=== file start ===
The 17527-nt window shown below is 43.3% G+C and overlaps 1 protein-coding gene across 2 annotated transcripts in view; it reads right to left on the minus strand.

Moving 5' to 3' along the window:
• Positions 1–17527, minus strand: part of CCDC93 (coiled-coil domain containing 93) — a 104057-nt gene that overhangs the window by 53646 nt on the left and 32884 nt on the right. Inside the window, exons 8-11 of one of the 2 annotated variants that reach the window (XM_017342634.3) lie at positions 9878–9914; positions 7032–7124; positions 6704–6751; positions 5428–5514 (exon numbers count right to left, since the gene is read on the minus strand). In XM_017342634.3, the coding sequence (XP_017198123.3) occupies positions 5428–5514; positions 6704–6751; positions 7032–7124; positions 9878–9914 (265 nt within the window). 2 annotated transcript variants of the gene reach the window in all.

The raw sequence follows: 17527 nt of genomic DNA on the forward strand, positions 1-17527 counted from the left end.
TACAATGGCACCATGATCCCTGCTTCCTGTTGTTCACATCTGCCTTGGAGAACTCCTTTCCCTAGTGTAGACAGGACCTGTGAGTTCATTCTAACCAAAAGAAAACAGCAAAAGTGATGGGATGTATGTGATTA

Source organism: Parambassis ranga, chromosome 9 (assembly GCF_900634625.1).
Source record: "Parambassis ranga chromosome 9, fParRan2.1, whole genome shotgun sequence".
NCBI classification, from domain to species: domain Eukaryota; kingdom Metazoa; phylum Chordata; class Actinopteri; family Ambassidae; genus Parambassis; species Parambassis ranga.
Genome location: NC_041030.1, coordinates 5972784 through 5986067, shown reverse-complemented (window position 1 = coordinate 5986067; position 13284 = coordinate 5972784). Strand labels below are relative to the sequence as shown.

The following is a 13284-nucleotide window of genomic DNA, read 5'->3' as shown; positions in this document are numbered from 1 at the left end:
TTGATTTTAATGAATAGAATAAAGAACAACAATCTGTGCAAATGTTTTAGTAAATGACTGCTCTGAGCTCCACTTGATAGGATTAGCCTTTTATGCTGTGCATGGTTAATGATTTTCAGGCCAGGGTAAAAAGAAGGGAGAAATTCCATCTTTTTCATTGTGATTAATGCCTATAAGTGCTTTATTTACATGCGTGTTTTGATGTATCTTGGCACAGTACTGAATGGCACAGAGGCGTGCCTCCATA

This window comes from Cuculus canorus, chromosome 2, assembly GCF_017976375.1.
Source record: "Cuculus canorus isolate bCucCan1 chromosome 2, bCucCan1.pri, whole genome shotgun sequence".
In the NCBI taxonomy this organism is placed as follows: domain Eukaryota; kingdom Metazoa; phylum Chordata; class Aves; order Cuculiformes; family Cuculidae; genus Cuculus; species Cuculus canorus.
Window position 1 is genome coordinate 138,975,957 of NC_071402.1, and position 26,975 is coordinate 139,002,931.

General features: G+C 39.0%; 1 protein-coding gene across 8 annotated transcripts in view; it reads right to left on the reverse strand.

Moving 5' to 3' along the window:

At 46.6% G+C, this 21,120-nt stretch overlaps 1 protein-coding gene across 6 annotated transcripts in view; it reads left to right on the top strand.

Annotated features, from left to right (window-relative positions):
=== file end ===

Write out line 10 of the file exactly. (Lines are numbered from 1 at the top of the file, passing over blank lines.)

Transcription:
The following is a 13284-nucleotide window of genomic DNA, read 5'->3' as shown; positions in this document are numbered from 1 at the left end: